Sometimes, we overthink things as writers.
It goes something like this: You run across a call for submissions in some local rag, and the deadline is just far enough out there that you know you have just enough time to put together a half-decent story.
You make the decision to go for it. Now all you need to do is come up with a good story and just write the damned thing.
Already, you have a few things working against you: the pressure of a deadline and the pressure of developing a complete story line that has a chance of pulling in a cash prize.
Then it comes: Gridlock and the negative self-speak: There isn’t enough time. That’s a stupid story idea. It’s already been done a thousand times already. You’ve never published there before; what makes you think this time is any different? You suck!
Weeks pass, as do many possible story ideas. Then, suddenly, with just days before the deadline, you get a magnificent idea and draft it out, only to bitch and moan that there isn’t enough time to shine it all up before the deadline.
Next time, you think, as you stop working on the piece and start searching for a new competition.
Or worse– you post it on your blog so that your friends can tell you how much they loved it.
The final result? No submission. No reward. No cash prize. No possibility for publication.
I always look at it this way: If, in July, I read in the paper that there is a contest at the State Fair for the best home-grown tomato (and in Maryland there are a lot of great home-grown tomatoes), I don’t start planting the seeds then and hope to have a two-pounder by the time the state fair rolls around the end of August. I need to prepare the soil, nurture the seeds, provide the right environment, and when the deadline looms to submit my best tomato, find the most healthy one in the patch that is fit to win the big prize for that particular contest.
Stop using those Call for Submissions as your motivation to write or even generate ideas. Writing any kind of creative piece on deadline for contests usually produces work that is forced, contrived, and a tad too cliche. When a Call comes out, you should be looking at the pile of drafts or revisions that are a step or two away from publication. Creating your best work takes time, and finding a draft that fits a Call and polishing it up before the deadline is hard enough. Write every day, and this won’t even be a problem.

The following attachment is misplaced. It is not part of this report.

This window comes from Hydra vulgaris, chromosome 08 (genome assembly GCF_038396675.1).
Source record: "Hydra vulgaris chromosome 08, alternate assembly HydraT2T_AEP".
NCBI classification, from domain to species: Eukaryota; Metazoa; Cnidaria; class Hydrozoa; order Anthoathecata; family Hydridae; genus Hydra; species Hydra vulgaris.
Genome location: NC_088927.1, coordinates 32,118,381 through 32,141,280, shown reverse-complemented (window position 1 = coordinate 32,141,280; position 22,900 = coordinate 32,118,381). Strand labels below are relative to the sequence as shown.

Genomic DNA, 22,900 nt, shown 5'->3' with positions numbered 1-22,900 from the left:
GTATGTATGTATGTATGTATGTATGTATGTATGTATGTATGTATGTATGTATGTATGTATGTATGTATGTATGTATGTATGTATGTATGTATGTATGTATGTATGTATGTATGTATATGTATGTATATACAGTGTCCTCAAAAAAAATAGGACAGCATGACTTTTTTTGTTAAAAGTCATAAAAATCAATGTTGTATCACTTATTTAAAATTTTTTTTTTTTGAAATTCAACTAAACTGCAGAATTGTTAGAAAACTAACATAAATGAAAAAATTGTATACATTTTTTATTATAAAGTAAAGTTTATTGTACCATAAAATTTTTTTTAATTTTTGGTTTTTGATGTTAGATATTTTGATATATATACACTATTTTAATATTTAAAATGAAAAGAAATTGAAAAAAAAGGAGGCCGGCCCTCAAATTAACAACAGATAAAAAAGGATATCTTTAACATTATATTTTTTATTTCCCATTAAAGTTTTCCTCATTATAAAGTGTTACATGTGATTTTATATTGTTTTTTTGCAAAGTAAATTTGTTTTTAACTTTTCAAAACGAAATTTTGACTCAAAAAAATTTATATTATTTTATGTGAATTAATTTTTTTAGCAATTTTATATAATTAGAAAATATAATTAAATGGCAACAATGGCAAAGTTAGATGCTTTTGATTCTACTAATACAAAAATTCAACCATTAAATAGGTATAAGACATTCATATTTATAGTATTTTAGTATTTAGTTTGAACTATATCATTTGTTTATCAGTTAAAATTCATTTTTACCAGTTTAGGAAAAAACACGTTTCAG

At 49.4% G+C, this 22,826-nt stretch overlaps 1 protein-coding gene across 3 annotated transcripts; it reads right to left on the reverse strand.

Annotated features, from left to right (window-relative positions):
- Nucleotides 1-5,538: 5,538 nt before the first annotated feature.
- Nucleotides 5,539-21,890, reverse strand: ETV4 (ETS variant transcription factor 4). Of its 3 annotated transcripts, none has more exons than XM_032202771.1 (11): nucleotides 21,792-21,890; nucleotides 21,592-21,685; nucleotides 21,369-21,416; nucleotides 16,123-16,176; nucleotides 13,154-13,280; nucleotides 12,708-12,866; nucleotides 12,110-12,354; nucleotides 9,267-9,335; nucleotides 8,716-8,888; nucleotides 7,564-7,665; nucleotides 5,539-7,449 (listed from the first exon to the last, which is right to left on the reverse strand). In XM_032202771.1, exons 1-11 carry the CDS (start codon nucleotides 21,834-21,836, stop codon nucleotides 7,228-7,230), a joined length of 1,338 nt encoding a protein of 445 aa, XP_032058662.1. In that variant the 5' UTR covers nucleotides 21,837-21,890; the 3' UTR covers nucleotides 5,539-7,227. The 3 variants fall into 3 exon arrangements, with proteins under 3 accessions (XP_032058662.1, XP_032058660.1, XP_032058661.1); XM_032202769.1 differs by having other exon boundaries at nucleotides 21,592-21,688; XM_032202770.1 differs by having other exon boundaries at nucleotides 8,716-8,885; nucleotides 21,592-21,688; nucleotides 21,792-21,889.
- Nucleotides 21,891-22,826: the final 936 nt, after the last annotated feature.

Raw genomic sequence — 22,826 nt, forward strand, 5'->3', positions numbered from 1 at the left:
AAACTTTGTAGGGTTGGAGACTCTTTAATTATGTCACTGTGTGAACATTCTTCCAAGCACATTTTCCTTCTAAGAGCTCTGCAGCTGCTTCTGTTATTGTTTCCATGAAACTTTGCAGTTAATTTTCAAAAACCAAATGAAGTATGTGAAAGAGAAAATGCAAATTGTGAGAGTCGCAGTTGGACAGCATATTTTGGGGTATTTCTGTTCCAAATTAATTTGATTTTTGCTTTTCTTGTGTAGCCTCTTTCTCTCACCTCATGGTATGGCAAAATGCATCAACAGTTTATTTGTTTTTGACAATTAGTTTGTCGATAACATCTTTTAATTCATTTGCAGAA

Also, stop trying to craft the beginning, middle, and end of the story all in your head. This is where most writers get stuck. They end up frustrated that they can’t plot it out perfectly between meals or on a drive out to some burger joint, and they end up throwing away a perfectly good story seed.
Instead of thinking of how a story might play out, simply open your mind to the possibilities of “What If…?” This is a game that I play while walking or driving around, and it seems so easy that I feel like I am cheating at generating story ideas. Take any character or setting and What If the hell out of it. Here is what I noticed yesterday, and here are the notes I jotted down afterward in my journal:
Old Barn with Vines. What if the barn (converted to a cute home) was built on some kind of freak Venus Fly Trap-like plant that preyed on the residents every few years? This barn that’s on the side of the road — I notice that the ivy is growing really fast around the building and up its walls. It seems to be focused on the doors and windows, like it is sealing up any possible place for a family to escape. What if the vines do seal it like some kind of cocoon, and on the 28th day of the cycle, the ivy releases millions of small poisonous insects into the barn and feeds on the inhabitants? What if the family that is in the barn is aware of the cycle that has fed on families in the past 5 generations, and is prepared to fight back? Who wins?
Ghost Rider in Barn. What if the ghost of a horse rider resides in a barn and befriends a teen girl who uses the barn as her place of refuge? What if the ghost takes over the teen, who was once a mediocre rider at best, and becomes a leading rider in the equitation circuit throughout Maryland? What if that comes at a cost, though? What is that cost? What does the ghost want out of all of this?
Use a journal to freewrite your What Ifs and take risks with where they might lead you. For the two story seeds above, this is just the beginning of any freewriting that will happen in the next few days. These stories may pan out in a dozen different directions before the right one emerges. I just have to trust the process and let it take me where it needs to go. That doesn’t mean that the ending won’t become apparent to me along the way; it just means that I’m not forcing it to happen because of some contest deadline.
Finally, set your own deadlines, and worry about those calls for submissions later. There’s always a new one just a few weeks away. They are wonderful for motivation, but they should motivate you to polish works that you planted seeds for many months ago.